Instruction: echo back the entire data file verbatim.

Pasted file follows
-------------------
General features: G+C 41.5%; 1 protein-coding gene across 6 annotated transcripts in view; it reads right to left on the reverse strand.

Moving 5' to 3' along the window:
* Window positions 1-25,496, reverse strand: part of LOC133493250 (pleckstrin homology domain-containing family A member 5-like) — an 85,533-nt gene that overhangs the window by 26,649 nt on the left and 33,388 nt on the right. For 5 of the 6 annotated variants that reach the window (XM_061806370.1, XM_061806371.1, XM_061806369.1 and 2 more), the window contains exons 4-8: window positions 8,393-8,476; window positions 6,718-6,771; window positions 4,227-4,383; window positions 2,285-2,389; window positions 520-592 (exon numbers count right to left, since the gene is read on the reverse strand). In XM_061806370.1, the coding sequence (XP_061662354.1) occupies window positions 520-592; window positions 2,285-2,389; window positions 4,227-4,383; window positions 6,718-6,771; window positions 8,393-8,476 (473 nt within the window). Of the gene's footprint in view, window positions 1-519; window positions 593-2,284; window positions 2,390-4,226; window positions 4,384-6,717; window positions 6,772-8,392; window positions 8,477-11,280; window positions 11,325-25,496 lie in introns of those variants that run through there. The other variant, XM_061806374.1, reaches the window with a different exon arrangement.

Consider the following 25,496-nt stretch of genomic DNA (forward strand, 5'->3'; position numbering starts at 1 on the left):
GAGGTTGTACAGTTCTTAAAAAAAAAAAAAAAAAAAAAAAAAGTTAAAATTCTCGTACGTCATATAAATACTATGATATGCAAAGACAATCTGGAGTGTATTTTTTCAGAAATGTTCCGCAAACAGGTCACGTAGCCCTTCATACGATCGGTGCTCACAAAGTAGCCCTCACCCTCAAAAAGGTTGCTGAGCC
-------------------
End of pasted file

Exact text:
General features: G+C 41.5%; 1 protein-coding gene across 6 annotated transcripts in view; it reads right to left on the reverse strand.

Moving 5' to 3' along the window:
* Window positions 1-25,496, reverse strand: part of LOC133493250 (pleckstrin homology domain-containing family A member 5-like) — an 85,533-nt gene that overhangs the window by 26,649 nt on the left and 33,388 nt on the right. For 5 of the 6 annotated variants that reach the window (XM_061806370.1, XM_061806371.1, XM_061806369.1 and 2 more), the window contains exons 4-8: window positions 8,393-8,476; window positions 6,718-6,771; window positions 4,227-4,383; window positions 2,285-2,389; window positions 520-592 (exon numbers count right to left, since the gene is read on the reverse strand). In XM_061806370.1, the coding sequence (XP_061662354.1) occupies window positions 520-592; window positions 2,285-2,389; window positions 4,227-4,383; window positions 6,718-6,771; window positions 8,393-8,476 (473 nt within the window). Of the gene's footprint in view, window positions 1-519; window positions 593-2,284; window positions 2,390-4,226; window positions 4,384-6,717; window positions 6,772-8,392; window positions 8,477-11,280; window positions 11,325-25,496 lie in introns of those variants that run through there. The other variant, XM_061806374.1, reaches the window with a different exon arrangement.

Consider the following 25,496-nt stretch of genomic DNA (forward strand, 5'->3'; position numbering starts at 1 on the left):
GAGGTTGTACAGTTCTTAAAAAAAAAAAAAAAAAAAAAAAAAGTTAAAATTCTCGTACGTCATATAAATACTATGATATGCAAAGACAATCTGGAGTGTATTTTTTCAGAAATGTTCCGCAAACAGGTCACGTAGCCCTTCATACGATCGGTGCTCACAAAGTAGCCCTCACCCTCAAAAAGGTTGCTGAGCC